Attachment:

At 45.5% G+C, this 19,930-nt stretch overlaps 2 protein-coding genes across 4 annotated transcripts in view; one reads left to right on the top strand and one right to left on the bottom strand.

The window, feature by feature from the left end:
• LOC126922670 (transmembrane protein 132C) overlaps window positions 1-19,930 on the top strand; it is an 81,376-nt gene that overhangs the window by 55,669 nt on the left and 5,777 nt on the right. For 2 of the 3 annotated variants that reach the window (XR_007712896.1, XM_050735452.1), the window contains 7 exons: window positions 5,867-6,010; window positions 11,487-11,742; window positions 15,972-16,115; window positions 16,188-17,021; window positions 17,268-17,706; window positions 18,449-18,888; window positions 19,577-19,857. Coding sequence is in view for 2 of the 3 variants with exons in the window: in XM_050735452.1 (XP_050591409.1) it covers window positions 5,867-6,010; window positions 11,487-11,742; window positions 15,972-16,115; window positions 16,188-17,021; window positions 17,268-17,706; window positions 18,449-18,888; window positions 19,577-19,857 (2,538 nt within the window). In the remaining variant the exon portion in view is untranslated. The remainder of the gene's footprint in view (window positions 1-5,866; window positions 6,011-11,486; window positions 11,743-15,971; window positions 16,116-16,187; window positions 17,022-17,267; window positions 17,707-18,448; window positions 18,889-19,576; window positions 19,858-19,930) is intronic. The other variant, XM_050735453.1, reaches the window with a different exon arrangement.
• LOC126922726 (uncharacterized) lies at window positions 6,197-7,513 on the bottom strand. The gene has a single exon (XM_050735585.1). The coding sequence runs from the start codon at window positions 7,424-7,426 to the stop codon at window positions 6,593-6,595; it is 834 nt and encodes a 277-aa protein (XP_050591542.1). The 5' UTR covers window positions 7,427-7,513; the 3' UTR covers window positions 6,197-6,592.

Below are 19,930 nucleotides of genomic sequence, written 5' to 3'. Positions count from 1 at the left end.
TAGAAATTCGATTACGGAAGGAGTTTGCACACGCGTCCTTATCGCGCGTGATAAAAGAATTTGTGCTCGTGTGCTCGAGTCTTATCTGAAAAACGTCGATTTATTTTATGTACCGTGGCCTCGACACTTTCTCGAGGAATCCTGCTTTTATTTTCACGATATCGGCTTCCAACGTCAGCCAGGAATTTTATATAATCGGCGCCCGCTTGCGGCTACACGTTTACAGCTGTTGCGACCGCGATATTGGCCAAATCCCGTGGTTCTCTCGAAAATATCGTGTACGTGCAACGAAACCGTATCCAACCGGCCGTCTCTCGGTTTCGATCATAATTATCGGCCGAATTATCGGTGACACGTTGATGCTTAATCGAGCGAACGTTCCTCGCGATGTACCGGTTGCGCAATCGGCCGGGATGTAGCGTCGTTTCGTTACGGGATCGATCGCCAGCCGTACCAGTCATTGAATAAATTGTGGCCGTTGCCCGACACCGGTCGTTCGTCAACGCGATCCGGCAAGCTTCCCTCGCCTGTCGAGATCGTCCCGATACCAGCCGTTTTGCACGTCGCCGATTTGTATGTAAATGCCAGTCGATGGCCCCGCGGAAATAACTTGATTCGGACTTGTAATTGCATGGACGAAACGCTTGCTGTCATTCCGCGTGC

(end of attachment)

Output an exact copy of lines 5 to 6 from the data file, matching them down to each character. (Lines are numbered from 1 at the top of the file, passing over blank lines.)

Below are 19,930 nucleotides of genomic sequence, written 5' to 3'. Positions count from 1 at the left end.
TAGAAATTCGATTACGGAAGGAGTTTGCACACGCGTCCTTATCGCGCGTGATAAAAGAATTTGTGCTCGTGTGCTCGAGTCTTATCTGAAAAACGTCGATTTATTTTATGTACCGTGGCCTCGACACTTTCTCGAGGAATCCTGCTTTTATTTTCACGATATCGGCTTCCAACGTCAGCCAGGAATTTTATATAATCGGCGCCCGCTTGCGGCTACACGTTTACAGCTGTTGCGACCGCGATATTGGCCAAATCCCGTGGTTCTCTCGAAAATATCGTGTACGTGCAACGAAACCGTATCCAACCGGCCGTCTCTCGGTTTCGATCATAATTATCGGCCGAATTATCGGTGACACGTTGATGCTTAATCGAGCGAACGTTCCTCGCGATGTACCGGTTGCGCAATCGGCCGGGATGTAGCGTCGTTTCGTTACGGGATCGATCGCCAGCCGTACCAGTCATTGAATAAATTGTGGCCGTTGCCCGACACCGGTCGTTCGTCAACGCGATCCGGCAAGCTTCCCTCGCCTGTCGAGATCGTCCCGATACCAGCCGTTTTGCACGTCGCCGATTTGTATGTAAATGCCAGTCGATGGCCCCGCGGAAATAACTTGATTCGGACTTGTAATTGCATGGACGAAACGCTTGCTGTCATTCCGCGTGC